University of Regina dementia-focused research project receives a $3 million federal grant

By University Advancement and Communications Posted: November 21, 2019 9:55 a.m.

Research team, Dr. Bonnie Jeffery, Dr. Tom McIntosh, and Dr. Nuelle Novik, receive a $3 million federal grant to investigate ways to improve the lives of older adults living with dementia in small towns and rural communities in Saskatchewan.
Research team, Dr. Bonnie Jeffery, Dr. Tom McIntosh, and Dr. Nuelle Novik, receive a $3 million federal grant to investigate ways to improve the lives of older adults living with dementia in small towns and rural communities in Saskatchewan. Photo: U of R Photography

A University of Regina research team has received a $3 million grant from Employment and Social Development Canada’s New Horizons for Seniors Program. The money will fund a five-year research project to improve the lives of older adults living with dementia in small cities and rural communities in Saskatchewan.

The Interventions to Enhance Social Inclusion of Older Adults with Dementia in Saskatchewan project is being led by Dr. Bonnie Jeffery, a professor in the Faculty of Social Work at the University of Regina’s  Prince Albert Campus. The team also includes Dr. Tom McIntosh, professor in the Department of Politics and International Studies, and Dr. Nuelle Novik, associate professor in the Faculty of Social Work. The project is being conducted through the Saskatchewan Population Health and Evaluation Research Unit (SPHERU), a research centre based at both the University of Regina and the University of Saskatchewan.

Since 1999, SPHERU has established itself as a leader in cutting-edge population health research that looks at the what and the why of health inequities – as well as how to address these inequities and take action.

“Services and interventions for older adults with dementia tend to be concentrated in larger urban centres and those who live in smaller and rural communities have much fewer supports,” says Jeffery. “Saskatchewan, with its wide-spread rural population, is an ideal place to explore what interventions can best enhance the quality of lives of people with dementia that live in those smaller communities and rural areas.”

Limited finances, education, public transportation, and geographic distance can compound the unique barriers older adults face as they attempt to access dementia care in small cities or rural communities, says Jeffery.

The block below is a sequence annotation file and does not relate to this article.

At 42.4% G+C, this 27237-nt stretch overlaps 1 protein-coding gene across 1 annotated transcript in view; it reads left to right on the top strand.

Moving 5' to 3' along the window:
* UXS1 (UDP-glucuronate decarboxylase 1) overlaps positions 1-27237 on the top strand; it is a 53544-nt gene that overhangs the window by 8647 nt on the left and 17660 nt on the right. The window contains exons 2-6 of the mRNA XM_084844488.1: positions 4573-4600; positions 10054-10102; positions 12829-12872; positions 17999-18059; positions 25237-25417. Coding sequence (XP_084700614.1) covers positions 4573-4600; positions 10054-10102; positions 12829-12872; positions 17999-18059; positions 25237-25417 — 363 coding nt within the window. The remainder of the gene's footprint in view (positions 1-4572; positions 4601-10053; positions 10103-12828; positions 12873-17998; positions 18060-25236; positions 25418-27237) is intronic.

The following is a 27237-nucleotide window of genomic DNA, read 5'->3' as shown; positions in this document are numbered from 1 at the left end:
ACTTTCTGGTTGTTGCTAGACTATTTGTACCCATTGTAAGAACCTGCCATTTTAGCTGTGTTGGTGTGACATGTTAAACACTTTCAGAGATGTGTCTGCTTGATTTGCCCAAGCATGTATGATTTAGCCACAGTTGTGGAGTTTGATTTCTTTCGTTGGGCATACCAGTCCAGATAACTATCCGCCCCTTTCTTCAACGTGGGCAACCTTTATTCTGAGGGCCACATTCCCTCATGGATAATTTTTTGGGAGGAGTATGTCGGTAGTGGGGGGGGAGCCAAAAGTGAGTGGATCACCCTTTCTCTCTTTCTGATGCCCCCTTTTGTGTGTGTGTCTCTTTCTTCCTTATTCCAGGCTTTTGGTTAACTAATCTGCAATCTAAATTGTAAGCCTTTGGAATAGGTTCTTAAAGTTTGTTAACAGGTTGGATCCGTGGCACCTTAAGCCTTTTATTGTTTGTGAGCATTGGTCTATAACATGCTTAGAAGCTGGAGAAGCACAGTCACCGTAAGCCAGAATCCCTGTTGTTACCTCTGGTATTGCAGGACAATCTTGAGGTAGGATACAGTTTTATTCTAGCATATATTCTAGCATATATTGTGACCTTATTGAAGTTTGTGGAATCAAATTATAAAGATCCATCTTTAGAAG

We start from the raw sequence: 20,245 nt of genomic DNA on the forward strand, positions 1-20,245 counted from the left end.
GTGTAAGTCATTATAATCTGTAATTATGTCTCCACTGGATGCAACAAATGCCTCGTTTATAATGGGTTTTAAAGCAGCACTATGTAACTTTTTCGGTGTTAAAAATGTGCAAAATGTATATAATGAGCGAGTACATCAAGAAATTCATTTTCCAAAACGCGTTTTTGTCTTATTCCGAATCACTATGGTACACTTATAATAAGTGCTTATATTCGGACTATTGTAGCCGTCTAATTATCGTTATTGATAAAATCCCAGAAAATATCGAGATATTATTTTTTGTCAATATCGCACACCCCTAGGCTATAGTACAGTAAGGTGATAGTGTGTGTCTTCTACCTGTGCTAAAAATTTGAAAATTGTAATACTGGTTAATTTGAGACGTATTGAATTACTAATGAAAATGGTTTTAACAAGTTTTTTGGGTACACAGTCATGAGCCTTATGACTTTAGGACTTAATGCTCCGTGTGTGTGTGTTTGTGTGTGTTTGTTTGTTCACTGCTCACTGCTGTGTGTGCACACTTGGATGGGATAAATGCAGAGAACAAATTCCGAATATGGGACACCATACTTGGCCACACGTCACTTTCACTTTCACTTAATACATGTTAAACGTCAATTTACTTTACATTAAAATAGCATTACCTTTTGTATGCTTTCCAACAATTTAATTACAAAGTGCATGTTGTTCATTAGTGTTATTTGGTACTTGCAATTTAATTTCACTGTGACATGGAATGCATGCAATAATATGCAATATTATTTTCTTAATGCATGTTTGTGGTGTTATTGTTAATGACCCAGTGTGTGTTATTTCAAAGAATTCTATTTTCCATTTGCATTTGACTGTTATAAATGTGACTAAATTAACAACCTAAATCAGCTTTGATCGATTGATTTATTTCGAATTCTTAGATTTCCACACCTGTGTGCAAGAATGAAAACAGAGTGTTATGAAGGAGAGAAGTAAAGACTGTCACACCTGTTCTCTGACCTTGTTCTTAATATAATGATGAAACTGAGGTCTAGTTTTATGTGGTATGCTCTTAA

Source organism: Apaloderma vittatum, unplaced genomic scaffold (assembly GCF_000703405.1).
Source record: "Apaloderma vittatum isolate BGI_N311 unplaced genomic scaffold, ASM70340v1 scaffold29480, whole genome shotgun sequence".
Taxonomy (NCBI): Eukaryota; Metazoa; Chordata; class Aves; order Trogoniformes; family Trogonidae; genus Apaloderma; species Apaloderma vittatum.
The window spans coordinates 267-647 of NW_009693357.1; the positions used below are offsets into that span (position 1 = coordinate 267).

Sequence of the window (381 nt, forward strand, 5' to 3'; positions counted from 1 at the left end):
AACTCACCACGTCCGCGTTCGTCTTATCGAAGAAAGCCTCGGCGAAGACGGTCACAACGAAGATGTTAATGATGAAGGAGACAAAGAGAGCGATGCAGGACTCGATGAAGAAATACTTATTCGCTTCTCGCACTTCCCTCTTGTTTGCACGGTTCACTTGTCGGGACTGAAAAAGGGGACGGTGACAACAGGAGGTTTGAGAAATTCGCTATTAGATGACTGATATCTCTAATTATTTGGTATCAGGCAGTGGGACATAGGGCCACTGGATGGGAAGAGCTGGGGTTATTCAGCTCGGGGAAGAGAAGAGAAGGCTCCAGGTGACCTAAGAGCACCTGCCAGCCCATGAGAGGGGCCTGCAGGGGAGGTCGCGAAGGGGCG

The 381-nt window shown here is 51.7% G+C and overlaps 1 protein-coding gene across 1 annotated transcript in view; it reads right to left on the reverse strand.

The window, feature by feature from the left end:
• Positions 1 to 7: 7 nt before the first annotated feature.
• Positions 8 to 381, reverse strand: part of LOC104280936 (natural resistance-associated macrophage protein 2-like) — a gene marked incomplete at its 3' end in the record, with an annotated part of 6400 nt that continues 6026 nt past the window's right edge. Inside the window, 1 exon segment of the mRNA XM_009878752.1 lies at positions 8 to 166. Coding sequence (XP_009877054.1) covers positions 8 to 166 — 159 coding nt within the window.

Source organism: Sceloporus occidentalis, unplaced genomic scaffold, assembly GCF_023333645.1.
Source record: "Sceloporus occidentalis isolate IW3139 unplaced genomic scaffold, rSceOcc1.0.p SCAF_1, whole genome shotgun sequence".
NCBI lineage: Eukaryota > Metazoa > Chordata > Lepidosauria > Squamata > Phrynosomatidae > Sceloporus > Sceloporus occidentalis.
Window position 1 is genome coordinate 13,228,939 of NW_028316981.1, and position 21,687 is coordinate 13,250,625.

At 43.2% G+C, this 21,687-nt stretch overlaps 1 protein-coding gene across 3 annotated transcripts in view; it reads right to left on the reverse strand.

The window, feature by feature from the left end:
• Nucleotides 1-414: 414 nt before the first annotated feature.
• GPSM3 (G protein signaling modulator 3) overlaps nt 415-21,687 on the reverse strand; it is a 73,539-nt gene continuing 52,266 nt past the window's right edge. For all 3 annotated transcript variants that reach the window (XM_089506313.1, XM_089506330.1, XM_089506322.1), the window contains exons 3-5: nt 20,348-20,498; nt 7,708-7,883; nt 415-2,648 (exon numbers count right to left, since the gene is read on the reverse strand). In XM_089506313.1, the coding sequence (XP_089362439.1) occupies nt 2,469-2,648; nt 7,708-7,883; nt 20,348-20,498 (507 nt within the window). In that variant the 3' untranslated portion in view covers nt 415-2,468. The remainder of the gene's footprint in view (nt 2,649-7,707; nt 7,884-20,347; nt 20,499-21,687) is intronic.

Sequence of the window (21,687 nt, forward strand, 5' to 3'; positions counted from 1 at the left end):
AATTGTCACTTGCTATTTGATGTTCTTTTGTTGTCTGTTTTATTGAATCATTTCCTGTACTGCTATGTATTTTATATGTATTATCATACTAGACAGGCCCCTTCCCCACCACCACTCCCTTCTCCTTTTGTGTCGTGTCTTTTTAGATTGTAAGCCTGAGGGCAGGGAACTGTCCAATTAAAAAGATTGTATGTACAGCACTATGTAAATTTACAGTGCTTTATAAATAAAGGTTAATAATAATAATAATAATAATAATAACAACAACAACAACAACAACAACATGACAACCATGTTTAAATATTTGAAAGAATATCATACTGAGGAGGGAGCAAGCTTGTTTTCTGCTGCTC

“Approximately one third of Saskatchewan’s one million residents live in rural communities and more than 19,000 people are affected by dementia, with an estimated 60 per cent living in their own homes,” Jeffery says.

The research team will be collaborating with the Alzheimer Society of Saskatchewan, along with other provincial organizations, to examine individual, community, and organizational level supports and initiatives aimed at improving the lives of people with dementia, as well as their care partners, through supporting greater social inclusion.

“The lack of dementia knowledge and awareness perpetuates stigma and stereotypes of people living with dementia and their care partners,” says Joanne Bracken, chief executive officer of the Alzheimer Society of Saskatchewan. “We know from research that after finding a cure, eliminating stigma is the next biggest concern for people with dementia. We believe this project has the potential to address this issue in a meaningful way.”

Jeffery says the team will focus on improving public awareness of the stigma and social isolation experienced by people with dementia, while also working to improve social inclusion.

The researchers will also look at increasing and improving the availability and appropriateness of family and community supports for people living with dementia and for their care partners.

Jeffery says some examples of interventions at the individual, community, and organizational levels can include:

  • Providing individuals living with dementia and their care partners an opportunity to participate in group activities that build social connections and improves physical fitness;
  • Supporting communities with a framework and tools to engage those living with dementia and their care partners to participate fully in community life; and,
  • Engaging businesses and organizations to adopt policies and practices that facilitate those living with dementia and their care partners to fully access their services.

 “The University appreciates the support that the Government of Canada is providing to this very important work which will have a direct impact on improving the lives of older adults living with dementia, not just in rural Saskatchewan, but in rural communities across Canada,” said Dr. Kathleen McNutt, Interim Vice-President (Research), University of Regina.

The New Horizons for Seniors Program is a federal grants and contributions program that supports projects that make a difference in the lives of seniors and their communities.

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